At the Extraordinary International Meeting in Rome, delegates from 22 countries voted on the new constitution, elected an Executive Board and an International President and drew up Lines of Action to renew the association. The new name AIC, International Association of Charities, was adopted. The international secretariat moved from Paris to Brussels.

1977

360th Anniversary

This year was highlighted by the celebration of the 360th anniversary of the Charities and drafting of a “Declaration for AIC’s 360th Anniversary.” Also during the 1970s the Ladies of Charity of the United States were listed in the Kennedy Official Catholic Directory.

1980

AIC Basic Document

The International Association of Charities of St. Vincent de Paul (AIC) publishes the Basic Document, a more flexible document than a constitution. This document allows each locality around the world to develop its own style of service and commitment according to the basic model of Vincentian evangelization and service to people most in need. Entitled “Against All Forms of Poverty Acting Together”, the document was officially presented with the objective to define the fundamental project of St. Vincent, adapting it to modern realities.

1986

Legally Recognized

The Ladies of Charity in the United States were incorporated in the State of Missouri and legally recognized as a 501 C3. At that time there were 230 affiliated associations and 30,000 members in 25 states. Also, AIC International acquired legal personality under civil law; it was officially recognized as an International not-for-profit association under Belgian law and its constitution was approved.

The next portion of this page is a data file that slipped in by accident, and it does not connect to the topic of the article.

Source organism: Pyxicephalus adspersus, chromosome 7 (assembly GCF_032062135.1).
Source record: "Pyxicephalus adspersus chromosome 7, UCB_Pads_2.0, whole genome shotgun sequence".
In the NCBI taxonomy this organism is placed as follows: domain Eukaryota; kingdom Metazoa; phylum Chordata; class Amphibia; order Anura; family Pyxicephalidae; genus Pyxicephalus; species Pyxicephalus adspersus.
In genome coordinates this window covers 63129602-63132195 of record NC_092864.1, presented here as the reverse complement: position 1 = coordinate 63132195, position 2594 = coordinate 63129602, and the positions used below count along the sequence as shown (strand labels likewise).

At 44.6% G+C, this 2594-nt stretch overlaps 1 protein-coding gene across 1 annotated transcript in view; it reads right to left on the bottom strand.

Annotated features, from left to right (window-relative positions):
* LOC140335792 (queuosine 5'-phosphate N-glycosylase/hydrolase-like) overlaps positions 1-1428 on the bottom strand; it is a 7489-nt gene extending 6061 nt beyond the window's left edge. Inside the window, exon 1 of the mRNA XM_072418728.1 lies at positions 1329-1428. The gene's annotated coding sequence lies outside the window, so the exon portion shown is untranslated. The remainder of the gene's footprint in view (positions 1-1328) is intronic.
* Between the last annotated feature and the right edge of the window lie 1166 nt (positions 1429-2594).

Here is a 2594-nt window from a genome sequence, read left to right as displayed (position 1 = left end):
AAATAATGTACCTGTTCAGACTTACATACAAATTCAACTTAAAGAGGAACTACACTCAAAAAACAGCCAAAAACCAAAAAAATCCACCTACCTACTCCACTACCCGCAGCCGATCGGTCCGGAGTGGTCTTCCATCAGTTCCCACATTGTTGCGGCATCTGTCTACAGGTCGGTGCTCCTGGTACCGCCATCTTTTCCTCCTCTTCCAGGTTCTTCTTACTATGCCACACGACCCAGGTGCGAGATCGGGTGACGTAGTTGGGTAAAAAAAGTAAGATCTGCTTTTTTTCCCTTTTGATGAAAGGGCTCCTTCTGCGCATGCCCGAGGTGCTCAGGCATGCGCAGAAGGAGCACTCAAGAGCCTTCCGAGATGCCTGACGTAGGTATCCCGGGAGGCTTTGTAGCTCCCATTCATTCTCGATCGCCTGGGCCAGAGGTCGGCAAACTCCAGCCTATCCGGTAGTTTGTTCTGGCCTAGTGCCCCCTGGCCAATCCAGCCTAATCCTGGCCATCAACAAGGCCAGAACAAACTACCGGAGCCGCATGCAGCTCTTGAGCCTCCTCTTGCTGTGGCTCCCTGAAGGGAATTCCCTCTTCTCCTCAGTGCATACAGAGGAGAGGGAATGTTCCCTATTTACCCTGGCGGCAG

1998

1st Meeting Independent of Catholic Charities

The Ladies of Charity of the United States convenes a biennial meeting for the first time independent of Catholic Charities USA, in Orlando, Florida. The theme is "Whatsoever You Do To the Least of Our Brethren."

2007

Ladies of Charity of the U.S. 150th Anniversary

Ladies of Charity of the United States celebrated its 150th anniversary in St. Louis, Mo.

2010

350th Anniversary of Death of Founders

A Grand Jubilee marked the 350th anniversary since the death of the founders St. Vincent de Paul and St. Louise de Marillac.

2017

400th Anniversary

International celebration of the 400th founding of the Confraternity of Charities (AIC) and the beginning of the Vincentian charism is held in France and around the world. Today the International Association of Charities of St. Vincent de Paul (AIC) is a source of information and guidance for the Ladies of Charity of the United States of America ® (LCUSA) and represents their membership on the international level as a Non-Governmental Organization (NGO) at ECOSOC, UNESCO, Council of Europe and the United Nations. AIC is active in 52 countries with over 200,000 local women working together against poverty... the oldest continuous lay volunteer organization in the world.

See this timeline in another format, here.